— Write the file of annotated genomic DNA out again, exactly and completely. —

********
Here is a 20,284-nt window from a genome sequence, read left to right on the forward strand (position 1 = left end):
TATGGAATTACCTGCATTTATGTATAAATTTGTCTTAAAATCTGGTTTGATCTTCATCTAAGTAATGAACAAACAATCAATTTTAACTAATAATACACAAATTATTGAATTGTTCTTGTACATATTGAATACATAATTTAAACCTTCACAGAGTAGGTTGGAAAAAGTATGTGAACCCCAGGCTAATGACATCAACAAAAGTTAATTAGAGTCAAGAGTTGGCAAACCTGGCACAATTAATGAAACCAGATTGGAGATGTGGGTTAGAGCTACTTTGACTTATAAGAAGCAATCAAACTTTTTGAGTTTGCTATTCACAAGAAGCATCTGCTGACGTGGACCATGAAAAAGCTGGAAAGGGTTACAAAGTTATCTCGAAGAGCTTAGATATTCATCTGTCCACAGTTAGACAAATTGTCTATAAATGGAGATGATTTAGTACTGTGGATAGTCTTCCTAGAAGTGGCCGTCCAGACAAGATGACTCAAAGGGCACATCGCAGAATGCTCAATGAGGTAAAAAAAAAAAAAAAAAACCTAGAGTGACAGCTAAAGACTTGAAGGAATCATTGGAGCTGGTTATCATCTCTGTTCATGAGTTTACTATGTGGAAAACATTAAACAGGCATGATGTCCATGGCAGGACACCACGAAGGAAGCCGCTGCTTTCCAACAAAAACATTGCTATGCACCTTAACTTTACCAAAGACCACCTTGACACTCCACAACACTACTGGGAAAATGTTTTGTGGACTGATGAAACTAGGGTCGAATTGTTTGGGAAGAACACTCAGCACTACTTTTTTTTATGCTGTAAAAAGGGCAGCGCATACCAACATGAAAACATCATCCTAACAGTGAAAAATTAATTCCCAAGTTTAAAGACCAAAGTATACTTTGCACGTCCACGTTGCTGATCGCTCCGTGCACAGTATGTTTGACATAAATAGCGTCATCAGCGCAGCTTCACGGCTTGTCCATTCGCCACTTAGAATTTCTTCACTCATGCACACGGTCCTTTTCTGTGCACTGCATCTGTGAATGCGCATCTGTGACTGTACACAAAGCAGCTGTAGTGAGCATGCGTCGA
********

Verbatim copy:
Here is a 20,284-nt window from a genome sequence, read left to right on the forward strand (position 1 = left end):
TATGGAATTACCTGCATTTATGTATAAATTTGTCTTAAAATCTGGTTTGATCTTCATCTAAGTAATGAACAAACAATCAATTTTAACTAATAATACACAAATTATTGAATTGTTCTTGTACATATTGAATACATAATTTAAACCTTCACAGAGTAGGTTGGAAAAAGTATGTGAACCCCAGGCTAATGACATCAACAAAAGTTAATTAGAGTCAAGAGTTGGCAAACCTGGCACAATTAATGAAACCAGATTGGAGATGTGGGTTAGAGCTACTTTGACTTATAAGAAGCAATCAAACTTTTTGAGTTTGCTATTCACAAGAAGCATCTGCTGACGTGGACCATGAAAAAGCTGGAAAGGGTTACAAAGTTATCTCGAAGAGCTTAGATATTCATCTGTCCACAGTTAGACAAATTGTCTATAAATGGAGATGATTTAGTACTGTGGATAGTCTTCCTAGAAGTGGCCGTCCAGACAAGATGACTCAAAGGGCACATCGCAGAATGCTCAATGAGGTAAAAAAAAAAAAAAAAAACCTAGAGTGACAGCTAAAGACTTGAAGGAATCATTGGAGCTGGTTATCATCTCTGTTCATGAGTTTACTATGTGGAAAACATTAAACAGGCATGATGTCCATGGCAGGACACCACGAAGGAAGCCGCTGCTTTCCAACAAAAACATTGCTATGCACCTTAACTTTACCAAAGACCACCTTGACACTCCACAACACTACTGGGAAAATGTTTTGTGGACTGATGAAACTAGGGTCGAATTGTTTGGGAAGAACACTCAGCACTACTTTTTTTTATGCTGTAAAAAGGGCAGCGCATACCAACATGAAAACATCATCCTAACAGTGAAAAATTAATTCCCAAGTTTAAAGACCAAAGTATACTTTGCACGTCCACGTTGCTGATCGCTCCGTGCACAGTATGTTTGACATAAATAGCGTCATCAGCGCAGCTTCACGGCTTGTCCATTCGCCACTTAGAATTTCTTCACTCATGCACACGGTCCTTTTCTGTGCACTGCATCTGTGAATGCGCATCTGTGACTGTACACAAAGCAGCTGTAGTGAGCATGCGTCGA